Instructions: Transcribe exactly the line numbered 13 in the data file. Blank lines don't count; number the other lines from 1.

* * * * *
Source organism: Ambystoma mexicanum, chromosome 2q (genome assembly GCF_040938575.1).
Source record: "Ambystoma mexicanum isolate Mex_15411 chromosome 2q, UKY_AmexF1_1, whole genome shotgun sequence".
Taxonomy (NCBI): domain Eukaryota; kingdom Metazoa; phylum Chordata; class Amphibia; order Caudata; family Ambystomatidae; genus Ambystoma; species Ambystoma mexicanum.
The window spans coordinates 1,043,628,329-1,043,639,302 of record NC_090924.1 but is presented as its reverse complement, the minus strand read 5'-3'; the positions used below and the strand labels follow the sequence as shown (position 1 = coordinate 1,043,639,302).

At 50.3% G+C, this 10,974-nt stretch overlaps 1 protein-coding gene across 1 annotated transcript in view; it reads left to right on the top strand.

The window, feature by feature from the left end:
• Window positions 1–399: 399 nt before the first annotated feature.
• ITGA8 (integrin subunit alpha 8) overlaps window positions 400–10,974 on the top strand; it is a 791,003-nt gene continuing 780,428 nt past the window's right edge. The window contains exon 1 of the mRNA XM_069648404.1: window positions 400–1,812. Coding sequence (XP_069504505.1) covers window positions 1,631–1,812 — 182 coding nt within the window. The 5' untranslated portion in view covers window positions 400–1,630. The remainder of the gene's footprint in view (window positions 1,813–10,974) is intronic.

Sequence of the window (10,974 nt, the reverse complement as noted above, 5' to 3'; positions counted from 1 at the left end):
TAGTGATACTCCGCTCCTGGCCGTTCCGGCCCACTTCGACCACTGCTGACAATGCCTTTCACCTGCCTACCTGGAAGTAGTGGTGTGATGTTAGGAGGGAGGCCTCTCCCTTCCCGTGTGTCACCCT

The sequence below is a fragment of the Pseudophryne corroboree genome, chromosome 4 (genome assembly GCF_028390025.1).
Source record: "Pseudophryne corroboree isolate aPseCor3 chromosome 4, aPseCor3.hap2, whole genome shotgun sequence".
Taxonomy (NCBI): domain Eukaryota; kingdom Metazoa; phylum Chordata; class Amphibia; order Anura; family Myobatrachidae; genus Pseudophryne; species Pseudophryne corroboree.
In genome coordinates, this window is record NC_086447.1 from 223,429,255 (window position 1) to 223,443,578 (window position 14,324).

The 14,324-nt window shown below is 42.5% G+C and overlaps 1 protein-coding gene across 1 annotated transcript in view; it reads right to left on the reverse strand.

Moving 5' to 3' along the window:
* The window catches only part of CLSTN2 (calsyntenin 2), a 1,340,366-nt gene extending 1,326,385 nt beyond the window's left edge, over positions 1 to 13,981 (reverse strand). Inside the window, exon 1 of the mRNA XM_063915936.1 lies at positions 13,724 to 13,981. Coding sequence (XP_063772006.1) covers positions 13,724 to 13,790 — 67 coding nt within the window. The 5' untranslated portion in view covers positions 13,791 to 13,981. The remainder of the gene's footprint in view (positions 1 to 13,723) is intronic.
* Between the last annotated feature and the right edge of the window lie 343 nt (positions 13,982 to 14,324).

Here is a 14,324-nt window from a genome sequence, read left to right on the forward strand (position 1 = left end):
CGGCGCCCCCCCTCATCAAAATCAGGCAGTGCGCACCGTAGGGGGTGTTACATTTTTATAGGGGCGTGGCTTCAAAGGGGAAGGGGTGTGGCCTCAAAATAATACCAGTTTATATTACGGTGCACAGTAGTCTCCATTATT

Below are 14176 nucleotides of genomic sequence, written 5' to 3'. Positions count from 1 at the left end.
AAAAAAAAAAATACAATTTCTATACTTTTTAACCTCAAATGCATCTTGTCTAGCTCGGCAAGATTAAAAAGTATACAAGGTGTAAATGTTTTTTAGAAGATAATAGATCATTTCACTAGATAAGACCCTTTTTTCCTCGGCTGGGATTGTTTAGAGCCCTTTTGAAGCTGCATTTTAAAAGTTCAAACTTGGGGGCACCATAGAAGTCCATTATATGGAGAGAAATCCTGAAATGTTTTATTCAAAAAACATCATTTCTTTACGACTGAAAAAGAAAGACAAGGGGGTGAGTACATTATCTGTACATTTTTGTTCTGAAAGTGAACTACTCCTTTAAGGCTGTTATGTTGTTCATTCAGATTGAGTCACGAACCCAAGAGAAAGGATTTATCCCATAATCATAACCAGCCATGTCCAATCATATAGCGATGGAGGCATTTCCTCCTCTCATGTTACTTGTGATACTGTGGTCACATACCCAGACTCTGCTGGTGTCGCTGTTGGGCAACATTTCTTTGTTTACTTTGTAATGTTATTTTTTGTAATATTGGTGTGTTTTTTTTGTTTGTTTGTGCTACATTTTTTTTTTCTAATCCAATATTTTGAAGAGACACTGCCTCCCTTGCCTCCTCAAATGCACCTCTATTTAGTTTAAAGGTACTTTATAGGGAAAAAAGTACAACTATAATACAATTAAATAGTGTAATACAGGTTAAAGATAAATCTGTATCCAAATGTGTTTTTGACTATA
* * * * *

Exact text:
Taxonomy (NCBI): domain Eukaryota; kingdom Metazoa; phylum Chordata; class Amphibia; order Anura; family Myobatrachidae; genus Pseudophryne; species Pseudophryne corroboree.